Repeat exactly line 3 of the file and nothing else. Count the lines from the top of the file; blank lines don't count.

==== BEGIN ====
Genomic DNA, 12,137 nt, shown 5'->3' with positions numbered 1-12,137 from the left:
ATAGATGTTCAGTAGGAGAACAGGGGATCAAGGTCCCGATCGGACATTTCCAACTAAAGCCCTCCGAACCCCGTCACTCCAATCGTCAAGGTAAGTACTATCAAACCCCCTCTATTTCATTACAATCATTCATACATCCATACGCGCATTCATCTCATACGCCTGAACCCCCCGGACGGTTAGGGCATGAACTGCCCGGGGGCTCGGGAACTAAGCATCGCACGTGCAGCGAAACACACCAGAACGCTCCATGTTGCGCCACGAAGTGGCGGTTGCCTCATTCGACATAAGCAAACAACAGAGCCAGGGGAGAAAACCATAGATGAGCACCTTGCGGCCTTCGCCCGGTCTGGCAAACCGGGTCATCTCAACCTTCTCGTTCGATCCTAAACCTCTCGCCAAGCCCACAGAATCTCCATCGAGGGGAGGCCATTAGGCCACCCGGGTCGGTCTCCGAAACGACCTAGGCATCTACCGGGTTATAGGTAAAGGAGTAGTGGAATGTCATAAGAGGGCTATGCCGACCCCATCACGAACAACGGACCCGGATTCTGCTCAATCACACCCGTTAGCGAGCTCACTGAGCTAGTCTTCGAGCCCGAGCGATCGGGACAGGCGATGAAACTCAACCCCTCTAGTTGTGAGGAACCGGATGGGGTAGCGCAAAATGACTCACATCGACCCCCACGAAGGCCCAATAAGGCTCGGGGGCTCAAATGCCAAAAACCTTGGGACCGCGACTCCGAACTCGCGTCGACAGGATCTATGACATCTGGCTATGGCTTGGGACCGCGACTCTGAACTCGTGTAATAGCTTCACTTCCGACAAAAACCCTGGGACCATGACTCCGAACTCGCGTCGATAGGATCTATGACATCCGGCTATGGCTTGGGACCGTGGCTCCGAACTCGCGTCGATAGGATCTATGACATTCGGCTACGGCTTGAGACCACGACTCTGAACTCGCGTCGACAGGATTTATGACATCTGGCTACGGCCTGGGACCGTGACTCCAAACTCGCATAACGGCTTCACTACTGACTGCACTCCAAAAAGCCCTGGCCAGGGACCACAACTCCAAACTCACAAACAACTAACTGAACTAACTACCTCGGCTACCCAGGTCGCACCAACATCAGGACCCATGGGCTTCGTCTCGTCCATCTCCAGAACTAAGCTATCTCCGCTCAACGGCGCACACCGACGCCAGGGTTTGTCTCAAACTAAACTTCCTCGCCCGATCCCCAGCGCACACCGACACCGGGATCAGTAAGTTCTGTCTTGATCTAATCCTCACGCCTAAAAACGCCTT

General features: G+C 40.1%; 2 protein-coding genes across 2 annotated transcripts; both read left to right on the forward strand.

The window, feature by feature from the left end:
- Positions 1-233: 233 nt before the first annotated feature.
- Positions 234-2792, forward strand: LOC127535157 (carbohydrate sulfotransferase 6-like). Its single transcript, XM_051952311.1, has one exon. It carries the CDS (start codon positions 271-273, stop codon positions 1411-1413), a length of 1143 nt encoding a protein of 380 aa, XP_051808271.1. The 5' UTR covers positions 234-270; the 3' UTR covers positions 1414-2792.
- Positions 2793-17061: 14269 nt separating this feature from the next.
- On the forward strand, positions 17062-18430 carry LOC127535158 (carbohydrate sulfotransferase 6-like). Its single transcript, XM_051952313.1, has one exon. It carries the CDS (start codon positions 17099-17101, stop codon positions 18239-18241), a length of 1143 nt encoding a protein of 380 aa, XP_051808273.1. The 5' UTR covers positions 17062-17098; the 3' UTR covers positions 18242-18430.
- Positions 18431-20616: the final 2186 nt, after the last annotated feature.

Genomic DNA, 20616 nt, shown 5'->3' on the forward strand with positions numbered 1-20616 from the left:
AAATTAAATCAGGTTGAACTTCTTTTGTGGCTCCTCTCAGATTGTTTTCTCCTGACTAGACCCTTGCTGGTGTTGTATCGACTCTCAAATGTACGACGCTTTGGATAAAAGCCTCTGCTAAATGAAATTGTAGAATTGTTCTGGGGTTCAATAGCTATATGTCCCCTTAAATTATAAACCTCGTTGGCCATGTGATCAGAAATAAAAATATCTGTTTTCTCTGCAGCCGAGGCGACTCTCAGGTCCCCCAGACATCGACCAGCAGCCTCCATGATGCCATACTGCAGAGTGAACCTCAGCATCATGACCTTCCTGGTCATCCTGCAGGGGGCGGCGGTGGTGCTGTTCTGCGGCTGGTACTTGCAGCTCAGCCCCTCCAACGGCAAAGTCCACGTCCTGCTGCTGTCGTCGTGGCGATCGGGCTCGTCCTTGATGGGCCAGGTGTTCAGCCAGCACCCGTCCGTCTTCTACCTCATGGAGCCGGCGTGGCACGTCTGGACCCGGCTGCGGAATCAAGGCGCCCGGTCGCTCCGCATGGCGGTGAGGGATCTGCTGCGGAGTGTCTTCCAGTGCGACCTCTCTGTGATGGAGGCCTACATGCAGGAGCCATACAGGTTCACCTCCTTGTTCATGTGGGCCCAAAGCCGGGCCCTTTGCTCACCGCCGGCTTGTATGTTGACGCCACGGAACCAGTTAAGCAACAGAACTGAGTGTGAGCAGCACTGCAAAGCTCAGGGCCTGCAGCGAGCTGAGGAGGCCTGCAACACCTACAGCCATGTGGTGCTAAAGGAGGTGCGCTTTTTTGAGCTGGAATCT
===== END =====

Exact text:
General features: G+C 40.1%; 2 protein-coding genes across 2 annotated transcripts; both read left to right on the forward strand.